Last month I posted a feature on former gang girl Tracey Miller, who was the only female member to join the infamous Brixton based gang the Younger 28s, when she was 15 years old.
Tracey now 36 years old and the mother of two children, recently appeared on ITV’s This Morning to promote her memoir titled Sour (her former street name) and talked about her time running with one of London’s most notorious gangs. She also explained how she turned her life around.
After I posted my feature on Tracey there was a mixed reaction from readers. Some praised Tracey for turning her life around by becoming a mentor to the troubled youth, while others accused her of showing a lack of remorse and reveling in her former street notoriety. They also accused Tracey of trying to cash in from her book sales and questioned her “mentor” status.
Both parties raised some interesting points, but before I could personally form an opinion on Tracey I felt that it was only fair to read her story first.
The memoir opens with Tracey briefly touching on her mother’s childhood, a victim of child abuse while living in Kingston, Jamaica, before moving to Brixton, South London at the age of twelve. She was then later diagnosed with Bipolar disorder (formerly called manic depression).
Her mother’s Bipolar disorder had a negative impact on family life, resulting in Tracey spending time in and out of foster care. The severe bouts of depression and unpredictable behaviour would often lead to her mother being forcibly removed from the home and then hospitalized for long periods of time.
When her mother was considered well enough and returned home, Tracey would have the misfortune of having to deal with a number of suspect characters that her mother would bring in to their lives. Raising children alone while battling mental illness is not easy and due to her mother’s fragile state of mind, I felt that she was not the best judge of character when it came to her choice in partners. This would ultimately leave Tracey feeling understandably vulnerable in her own home.
Then you have Tracey’s father, a physically abusive man who was later convicted of breaking in to a young mother’s home and raping her in front of her 4-year-old child.
After learning more about Tracey’s dysfunctional home life I began to feel some sympathy for her. There are instances in this book where I can see why she ended up running around Brixton with a pack of wolves and became a menace to society during her teen years.
However, the tales of bullying, robberies, the random acts of violence in public spaces, the arrogance, the ignorance and Tracey’s naivety when it came to her new “family” (a merry band of murderers, thieves, drug dealers and rapists) left me feeling angry and frustrated at times.
Tracey and a few of her fellow gang members may have all come from dysfunctional, troubled backgrounds and were possibly looking for an escape. But I also think that they were just bored teenagers who got a rush from brawling and leaving a trail of mass destruction in their wake.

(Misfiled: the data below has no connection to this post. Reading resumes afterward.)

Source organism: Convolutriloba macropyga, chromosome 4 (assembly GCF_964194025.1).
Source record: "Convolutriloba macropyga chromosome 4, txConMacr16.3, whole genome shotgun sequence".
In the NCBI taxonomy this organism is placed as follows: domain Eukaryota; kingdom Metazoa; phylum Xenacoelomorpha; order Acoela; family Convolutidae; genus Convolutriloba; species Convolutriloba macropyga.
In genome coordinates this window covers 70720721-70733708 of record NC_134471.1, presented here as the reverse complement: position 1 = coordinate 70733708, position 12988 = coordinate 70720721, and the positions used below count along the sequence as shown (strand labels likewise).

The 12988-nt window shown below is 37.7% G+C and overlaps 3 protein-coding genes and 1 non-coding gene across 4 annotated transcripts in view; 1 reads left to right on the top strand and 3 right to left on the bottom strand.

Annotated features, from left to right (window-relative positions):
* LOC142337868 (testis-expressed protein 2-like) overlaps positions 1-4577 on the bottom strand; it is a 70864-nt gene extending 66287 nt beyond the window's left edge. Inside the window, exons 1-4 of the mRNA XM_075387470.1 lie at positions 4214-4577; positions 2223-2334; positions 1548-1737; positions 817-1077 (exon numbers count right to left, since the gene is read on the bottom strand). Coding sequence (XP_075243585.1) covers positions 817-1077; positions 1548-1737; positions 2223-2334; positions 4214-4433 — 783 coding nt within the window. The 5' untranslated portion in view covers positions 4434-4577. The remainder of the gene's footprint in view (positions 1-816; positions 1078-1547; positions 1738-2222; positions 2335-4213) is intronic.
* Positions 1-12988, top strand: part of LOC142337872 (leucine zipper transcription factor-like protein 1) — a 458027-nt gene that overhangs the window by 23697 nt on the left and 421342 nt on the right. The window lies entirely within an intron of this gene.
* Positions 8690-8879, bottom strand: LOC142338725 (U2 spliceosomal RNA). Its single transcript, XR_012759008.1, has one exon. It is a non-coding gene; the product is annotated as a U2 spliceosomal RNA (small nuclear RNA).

Sour is a compelling read – a depressing page turner. It also brings back memories of being a teenager growing up in 1990s South London.
Those were interesting times….
I used to hear stories about the Younger 28s, and growing up in Lewisham I was familiar with their rivals the Ghetto Boys who were from the New Cross area. It is a miracle that Tracey was able to exit that world in one piece.
My opinion of Tracey is that she does come across as being quite nonchalant when discussing her past. However, I do believe that she genuinely does want to make a difference in the lives of troubled teens and due to a lack of qualifications wants to carve out a respectable career.
I do also understand why some people may have a problem with Tracey and question her motives, especially those who crossed paths with her during the bad old days.
Sometimes it is hard to forgive and forget.
*Note: Minor oversights by the authors that I picked up on while reading Sour.
When Tracey starts her prison term at HM Prison Holloway she/co-author Lucy Bannerman writes:
‘The belongings I tipped out in to the tray were pitiful. Oyster Card, chewing gum, lip gloss. That was it.’
Tracey served her prison term in the mid-1990s at the age of 16. Oyster Cards launched in 2003.
The move to ‘posh’ East Sutton Park Prison.
If Kate Middleton ever went off the rails, I thought, this is probably where she would end up.
Tracey could not have thought the above during this time period, because none of us (including future husband Prince William) knew who Kate Middleton was back then.
Tracey was blasted with a sawn-off shot gun during the 1995 Brixton riots and was then discharged from hospital hours later. Tracy also managed to limp out of the hospital without having to give a statement to a police officer first.
This is odd for a number of reason.
Click Here to purchase Sour.